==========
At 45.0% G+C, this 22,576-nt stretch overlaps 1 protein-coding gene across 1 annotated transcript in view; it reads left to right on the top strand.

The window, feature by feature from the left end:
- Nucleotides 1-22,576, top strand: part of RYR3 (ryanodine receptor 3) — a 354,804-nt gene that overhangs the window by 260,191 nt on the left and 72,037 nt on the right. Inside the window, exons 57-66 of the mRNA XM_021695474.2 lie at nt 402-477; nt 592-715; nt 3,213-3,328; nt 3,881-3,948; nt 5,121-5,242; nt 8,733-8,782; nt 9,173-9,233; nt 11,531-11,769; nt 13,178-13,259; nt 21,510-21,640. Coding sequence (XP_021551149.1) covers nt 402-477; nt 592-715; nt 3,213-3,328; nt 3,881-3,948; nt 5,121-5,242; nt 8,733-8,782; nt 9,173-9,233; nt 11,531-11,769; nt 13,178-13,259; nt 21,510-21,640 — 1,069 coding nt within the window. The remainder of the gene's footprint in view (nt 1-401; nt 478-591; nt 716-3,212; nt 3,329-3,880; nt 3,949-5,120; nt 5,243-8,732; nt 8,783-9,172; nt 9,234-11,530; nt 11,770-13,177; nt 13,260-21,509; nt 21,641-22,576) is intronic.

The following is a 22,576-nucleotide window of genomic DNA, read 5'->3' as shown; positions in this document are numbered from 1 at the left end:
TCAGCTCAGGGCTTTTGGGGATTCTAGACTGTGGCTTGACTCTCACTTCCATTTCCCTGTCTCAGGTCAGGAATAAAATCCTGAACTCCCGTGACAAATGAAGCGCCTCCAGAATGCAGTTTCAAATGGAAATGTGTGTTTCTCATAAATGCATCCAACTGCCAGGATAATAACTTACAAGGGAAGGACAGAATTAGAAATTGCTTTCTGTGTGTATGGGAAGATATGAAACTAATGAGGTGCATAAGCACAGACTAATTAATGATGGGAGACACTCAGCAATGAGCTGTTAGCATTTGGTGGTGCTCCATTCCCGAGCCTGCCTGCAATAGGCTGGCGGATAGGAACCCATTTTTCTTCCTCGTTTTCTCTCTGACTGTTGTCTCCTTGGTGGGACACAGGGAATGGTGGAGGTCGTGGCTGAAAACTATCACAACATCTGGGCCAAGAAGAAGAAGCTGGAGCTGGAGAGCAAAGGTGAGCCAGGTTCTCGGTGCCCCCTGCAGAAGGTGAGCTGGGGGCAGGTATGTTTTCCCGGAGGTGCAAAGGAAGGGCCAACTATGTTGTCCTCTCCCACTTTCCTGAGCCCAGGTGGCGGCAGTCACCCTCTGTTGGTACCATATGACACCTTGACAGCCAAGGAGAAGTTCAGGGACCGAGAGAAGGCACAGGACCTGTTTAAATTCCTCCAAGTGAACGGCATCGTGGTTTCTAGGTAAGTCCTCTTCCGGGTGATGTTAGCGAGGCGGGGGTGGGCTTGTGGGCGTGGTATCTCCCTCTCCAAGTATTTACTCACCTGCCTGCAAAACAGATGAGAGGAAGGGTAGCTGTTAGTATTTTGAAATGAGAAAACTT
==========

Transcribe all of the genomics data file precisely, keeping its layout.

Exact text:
At 45.0% G+C, this 22,576-nt stretch overlaps 1 protein-coding gene across 1 annotated transcript in view; it reads left to right on the top strand.

The window, feature by feature from the left end:
- Nucleotides 1-22,576, top strand: part of RYR3 (ryanodine receptor 3) — a 354,804-nt gene that overhangs the window by 260,191 nt on the left and 72,037 nt on the right. Inside the window, exons 57-66 of the mRNA XM_021695474.2 lie at nt 402-477; nt 592-715; nt 3,213-3,328; nt 3,881-3,948; nt 5,121-5,242; nt 8,733-8,782; nt 9,173-9,233; nt 11,531-11,769; nt 13,178-13,259; nt 21,510-21,640. Coding sequence (XP_021551149.1) covers nt 402-477; nt 592-715; nt 3,213-3,328; nt 3,881-3,948; nt 5,121-5,242; nt 8,733-8,782; nt 9,173-9,233; nt 11,531-11,769; nt 13,178-13,259; nt 21,510-21,640 — 1,069 coding nt within the window. The remainder of the gene's footprint in view (nt 1-401; nt 478-591; nt 716-3,212; nt 3,329-3,880; nt 3,949-5,120; nt 5,243-8,732; nt 8,783-9,172; nt 9,234-11,530; nt 11,770-13,177; nt 13,260-21,509; nt 21,641-22,576) is intronic.

The following is a 22,576-nucleotide window of genomic DNA, read 5'->3' as shown; positions in this document are numbered from 1 at the left end:
TCAGCTCAGGGCTTTTGGGGATTCTAGACTGTGGCTTGACTCTCACTTCCATTTCCCTGTCTCAGGTCAGGAATAAAATCCTGAACTCCCGTGACAAATGAAGCGCCTCCAGAATGCAGTTTCAAATGGAAATGTGTGTTTCTCATAAATGCATCCAACTGCCAGGATAATAACTTACAAGGGAAGGACAGAATTAGAAATTGCTTTCTGTGTGTATGGGAAGATATGAAACTAATGAGGTGCATAAGCACAGACTAATTAATGATGGGAGACACTCAGCAATGAGCTGTTAGCATTTGGTGGTGCTCCATTCCCGAGCCTGCCTGCAATAGGCTGGCGGATAGGAACCCATTTTTCTTCCTCGTTTTCTCTCTGACTGTTGTCTCCTTGGTGGGACACAGGGAATGGTGGAGGTCGTGGCTGAAAACTATCACAACATCTGGGCCAAGAAGAAGAAGCTGGAGCTGGAGAGCAAAGGTGAGCCAGGTTCTCGGTGCCCCCTGCAGAAGGTGAGCTGGGGGCAGGTATGTTTTCCCGGAGGTGCAAAGGAAGGGCCAACTATGTTGTCCTCTCCCACTTTCCTGAGCCCAGGTGGCGGCAGTCACCCTCTGTTGGTACCATATGACACCTTGACAGCCAAGGAGAAGTTCAGGGACCGAGAGAAGGCACAGGACCTGTTTAAATTCCTCCAAGTGAACGGCATCGTGGTTTCTAGGTAAGTCCTCTTCCGGGTGATGTTAGCGAGGCGGGGGTGGGCTTGTGGGCGTGGTATCTCCCTCTCCAAGTATTTACTCACCTGCCTGCAAAACAGATGAGAGGAAGGGTAGCTGTTAGTATTTTGAAATGAGAAAACTT